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KATHLEEN KNUDSEN AND RICHARD W. KNUDSEN v. DELAWARE COUNTY REGIONAL WATER QUALITY CONTROL AUTHORITY AND PERCY JONES (07/18/84)

COMMONWEALTH COURT OF PENNSYLVANIA


decided: July 18, 1984.

KATHLEEN KNUDSEN AND RICHARD W. KNUDSEN, AS PARENTS AND NATURAL GUARDIANS OF SUSAN KNUDSEN, A MINOR, AND KATHLEEN KNUDSEN, IN HER OWN RIGHT, APPELLANTS
v.
DELAWARE COUNTY REGIONAL WATER QUALITY CONTROL AUTHORITY AND PERCY JONES, THE BOROUGH OF UPLAND, CHESTER-UPLAND SCHOOL DISTRICT, APPELLEES. KATHLEEN KNUDSEN, ADMINISTRATRIX OF THE ESTATE OF DAVID E. KNUDSEN, DECEASED, APPELLANT V. DELAWARE COUNTY REGIONAL WATER QUALITY CONTROL AUTHORITY, AND PERCY JONES, BOROUGH OF UPLAND AND CHESTER-UPLAND SCHOOL DISTRICT, APPELLEES

Appeals from the Orders of the Court of Common Pleas of Delaware County in cases of Kathleen Knudsen and Richard W. Knudsen, as parents and natural guardians of Susan Knudsen, a minor, and Kathleen Knudsen, in her own right v. Delaware County Regional Water Quality Control Authority and Percy Jones, The Borough of Upland, Chester-Upland School District, No. 82-9246, and in the case of Kathleen Knudsen, Administratrix of the Estate of David E. Knudsen, Deceased v. Delaware County Regional Water Quality Control Authority and Percy Jones, Borough of Upland and Chester-Upland School District, No. 82-9247.

COUNSEL

Daniel L. Thistle, Beasley, Hewson, Casey, Colleran, Erbstein & Thistle, for appellants.

John M. Toscano, with him, John J. Tinaglia, Ballard, Spahr, Andrews & Ingersoll, for appellee, The Chester-Upland School District.

Judges Rogers, Colins and Barbieri, sitting as a panel of three. Opinion by Judge Rogers.

Author: Rogers

[ 84 Pa. Commw. Page 38]

On December 2, 1981, David E. Knudsen, the five-year-old son of Richard W. and Kathleen Knudsen, was fatally injured when he was struck by a truck while crossing the street near his school during a luncheon recess. This resulted in two actions brought in the Court of Common Pleas of Delaware County against the driver of the truck and his employer. Kathleen and Richard W. Knudsen as parents and natural guardians of Susan Knudsen, a minor, and Kathleen in her own right, sued for damages for mental distress and emotional injury allegedly suffered as a result of seeing David lying in the road bleeding from the head. Kathleen, as administratrix of the Estate of David, brought a survival and wrongful death action.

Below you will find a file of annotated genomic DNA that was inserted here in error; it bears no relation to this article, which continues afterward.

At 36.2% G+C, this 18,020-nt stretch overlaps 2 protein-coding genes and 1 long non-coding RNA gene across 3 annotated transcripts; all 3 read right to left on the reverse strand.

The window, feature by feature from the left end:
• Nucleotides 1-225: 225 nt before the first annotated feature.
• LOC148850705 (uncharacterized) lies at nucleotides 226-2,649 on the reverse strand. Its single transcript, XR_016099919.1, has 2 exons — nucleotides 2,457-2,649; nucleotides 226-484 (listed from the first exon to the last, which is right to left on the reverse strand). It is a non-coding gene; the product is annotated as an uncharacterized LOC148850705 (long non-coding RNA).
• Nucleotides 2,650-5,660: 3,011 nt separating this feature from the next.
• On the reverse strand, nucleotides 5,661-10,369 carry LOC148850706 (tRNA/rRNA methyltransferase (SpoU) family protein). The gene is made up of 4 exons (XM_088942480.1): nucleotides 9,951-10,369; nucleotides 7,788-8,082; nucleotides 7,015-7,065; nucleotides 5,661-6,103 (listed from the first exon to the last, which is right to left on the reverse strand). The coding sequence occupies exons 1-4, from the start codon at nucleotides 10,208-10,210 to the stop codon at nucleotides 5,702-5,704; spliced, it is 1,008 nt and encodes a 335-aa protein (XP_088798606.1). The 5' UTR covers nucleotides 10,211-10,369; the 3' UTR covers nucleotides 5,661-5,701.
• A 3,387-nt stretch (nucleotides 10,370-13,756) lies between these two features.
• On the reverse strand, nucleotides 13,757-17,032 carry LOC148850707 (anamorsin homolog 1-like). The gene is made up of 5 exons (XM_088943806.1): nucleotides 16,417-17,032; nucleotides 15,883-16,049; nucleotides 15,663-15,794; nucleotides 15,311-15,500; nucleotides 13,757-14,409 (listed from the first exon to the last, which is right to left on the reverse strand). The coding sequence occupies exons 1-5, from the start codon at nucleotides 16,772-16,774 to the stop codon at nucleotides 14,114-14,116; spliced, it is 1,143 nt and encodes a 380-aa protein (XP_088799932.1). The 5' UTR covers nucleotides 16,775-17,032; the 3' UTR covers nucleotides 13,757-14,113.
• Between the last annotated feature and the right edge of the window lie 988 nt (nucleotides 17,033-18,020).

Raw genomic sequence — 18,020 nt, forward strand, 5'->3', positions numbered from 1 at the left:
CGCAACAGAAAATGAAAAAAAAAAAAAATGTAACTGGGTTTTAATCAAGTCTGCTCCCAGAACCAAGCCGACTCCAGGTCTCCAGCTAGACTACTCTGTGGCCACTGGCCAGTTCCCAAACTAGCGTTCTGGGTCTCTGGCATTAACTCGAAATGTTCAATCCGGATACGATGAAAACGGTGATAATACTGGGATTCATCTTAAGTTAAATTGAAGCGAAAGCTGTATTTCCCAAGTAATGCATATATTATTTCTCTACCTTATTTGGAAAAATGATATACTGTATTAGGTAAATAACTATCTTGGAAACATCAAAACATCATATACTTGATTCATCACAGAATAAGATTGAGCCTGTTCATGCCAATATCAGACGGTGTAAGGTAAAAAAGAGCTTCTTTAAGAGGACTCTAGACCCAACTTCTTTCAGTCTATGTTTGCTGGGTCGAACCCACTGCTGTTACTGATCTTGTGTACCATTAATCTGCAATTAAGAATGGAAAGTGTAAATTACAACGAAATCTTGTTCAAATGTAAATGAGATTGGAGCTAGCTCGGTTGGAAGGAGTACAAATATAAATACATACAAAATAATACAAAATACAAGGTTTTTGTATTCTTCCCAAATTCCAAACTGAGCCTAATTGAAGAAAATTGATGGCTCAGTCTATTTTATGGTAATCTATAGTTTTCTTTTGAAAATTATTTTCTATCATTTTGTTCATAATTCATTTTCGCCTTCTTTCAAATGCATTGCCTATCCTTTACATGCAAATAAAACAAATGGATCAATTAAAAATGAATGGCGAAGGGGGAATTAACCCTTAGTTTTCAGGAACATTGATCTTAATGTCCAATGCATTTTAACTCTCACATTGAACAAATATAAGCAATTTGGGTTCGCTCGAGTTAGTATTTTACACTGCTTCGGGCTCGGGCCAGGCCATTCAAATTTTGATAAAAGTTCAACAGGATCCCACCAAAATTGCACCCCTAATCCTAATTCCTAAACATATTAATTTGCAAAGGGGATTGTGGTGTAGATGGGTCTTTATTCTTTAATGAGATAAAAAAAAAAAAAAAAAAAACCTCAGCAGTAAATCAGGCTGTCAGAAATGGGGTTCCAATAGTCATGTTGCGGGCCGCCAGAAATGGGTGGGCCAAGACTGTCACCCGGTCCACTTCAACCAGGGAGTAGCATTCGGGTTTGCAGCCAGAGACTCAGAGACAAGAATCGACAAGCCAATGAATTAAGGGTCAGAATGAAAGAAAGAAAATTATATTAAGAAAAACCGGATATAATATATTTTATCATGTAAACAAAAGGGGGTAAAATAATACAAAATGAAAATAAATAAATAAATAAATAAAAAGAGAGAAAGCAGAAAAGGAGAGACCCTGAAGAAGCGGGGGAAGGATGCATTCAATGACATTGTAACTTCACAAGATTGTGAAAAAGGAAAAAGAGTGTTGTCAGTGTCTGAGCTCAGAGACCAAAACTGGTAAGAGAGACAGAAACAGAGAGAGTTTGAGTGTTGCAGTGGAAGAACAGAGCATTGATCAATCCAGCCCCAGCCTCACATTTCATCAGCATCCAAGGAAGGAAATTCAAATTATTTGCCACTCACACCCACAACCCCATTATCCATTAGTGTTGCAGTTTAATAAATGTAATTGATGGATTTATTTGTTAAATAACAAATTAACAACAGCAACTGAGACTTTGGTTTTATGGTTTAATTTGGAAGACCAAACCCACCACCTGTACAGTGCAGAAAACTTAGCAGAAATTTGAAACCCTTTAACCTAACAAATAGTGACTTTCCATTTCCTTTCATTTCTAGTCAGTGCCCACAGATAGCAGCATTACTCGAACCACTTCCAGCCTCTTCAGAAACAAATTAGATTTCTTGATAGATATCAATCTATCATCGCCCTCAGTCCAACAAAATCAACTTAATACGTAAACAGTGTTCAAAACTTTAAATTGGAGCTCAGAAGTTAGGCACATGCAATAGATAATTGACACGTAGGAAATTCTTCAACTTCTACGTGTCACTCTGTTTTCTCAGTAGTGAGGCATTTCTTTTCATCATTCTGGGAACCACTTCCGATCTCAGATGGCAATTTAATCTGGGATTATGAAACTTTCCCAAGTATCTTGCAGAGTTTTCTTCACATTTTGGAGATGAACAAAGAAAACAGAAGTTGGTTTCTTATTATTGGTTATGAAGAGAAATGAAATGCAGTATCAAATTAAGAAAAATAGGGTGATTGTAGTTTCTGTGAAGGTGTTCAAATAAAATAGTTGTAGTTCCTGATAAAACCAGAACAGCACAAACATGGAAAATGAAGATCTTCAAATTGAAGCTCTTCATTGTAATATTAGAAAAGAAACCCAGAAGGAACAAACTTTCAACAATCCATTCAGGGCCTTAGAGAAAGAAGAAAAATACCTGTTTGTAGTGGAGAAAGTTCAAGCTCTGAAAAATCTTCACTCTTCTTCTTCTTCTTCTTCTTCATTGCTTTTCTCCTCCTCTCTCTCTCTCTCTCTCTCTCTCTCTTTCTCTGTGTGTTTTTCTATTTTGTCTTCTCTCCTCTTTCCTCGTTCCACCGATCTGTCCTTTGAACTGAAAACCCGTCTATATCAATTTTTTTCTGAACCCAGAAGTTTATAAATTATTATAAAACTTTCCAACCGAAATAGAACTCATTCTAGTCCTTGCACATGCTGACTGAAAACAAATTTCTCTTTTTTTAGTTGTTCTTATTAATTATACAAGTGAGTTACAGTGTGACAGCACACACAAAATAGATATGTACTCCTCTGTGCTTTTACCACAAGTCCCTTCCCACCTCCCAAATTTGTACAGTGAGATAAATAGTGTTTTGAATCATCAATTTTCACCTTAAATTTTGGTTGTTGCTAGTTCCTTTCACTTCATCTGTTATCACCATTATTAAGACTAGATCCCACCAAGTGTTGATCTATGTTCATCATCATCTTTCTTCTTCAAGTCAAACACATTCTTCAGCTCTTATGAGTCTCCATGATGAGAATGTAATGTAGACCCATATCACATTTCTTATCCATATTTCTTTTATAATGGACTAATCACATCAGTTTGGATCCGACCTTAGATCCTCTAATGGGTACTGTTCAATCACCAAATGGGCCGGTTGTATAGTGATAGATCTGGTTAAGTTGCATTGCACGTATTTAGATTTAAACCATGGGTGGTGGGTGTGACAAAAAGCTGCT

In each action the defendants joined the Borough of Upland and the Chester-Upland School District as additional defendants. The Borough of Upland filed an answer to the defendants' third party complaint and is not involved in this appeal.

The negligence charged to the school district in the third party complaint was, pertinently, that it:

     fail[ed] to notify the Pennsylvania Department of Transportation and/or the Borough of Upland that the 15 mph school speed limit sign was not working and/or that it was not set to go prior to this school's first lunch break.

In each action the school district filed a preliminary objection in the nature of a demurrer to the third party complaint asserting that no cause had been stated because the school district was immune

[ 84 Pa. Commw. Page 39]

    from suit by virtue of Sections 8541 and 8542 of the Judicial Code, 42 Pa. C.S. §§ 8541 and 8542.*fn1 These provisions render political subdivisions immune from suit for personal injury or property damage caused by them or their employees unless the conduct complained of falls within certain described exceptions.

The plaintiffs filed what they called responses to the preliminary objections*fn2 and a memorandum of law in which they contended that 42 Pa. C.S. §§ 8541 and 8542 are unconstitutional and, in addition, that the school district's alleged failure to notify the Pennsylvania Department of Transportation or the Borough of Upland that the traffic sign limiting the speed to fifteen miles per hour was not functioning during David's lunch recess was within the exception to immunity provided by Section 8542(b)(4), hereinafter reproduced, for injuries caused by the dangerous condition of traffic signs.

The court of common pleas held that the statute was constitutional and that the alleged acts of negligence by the school district were not within any of the eight exceptions. It entered an order in each action sustaining the preliminary objection in the nature of a demurrer and dismissing the third party complaint against the school district. The original defendants so

[ 84 Pa. Commw. Page 40]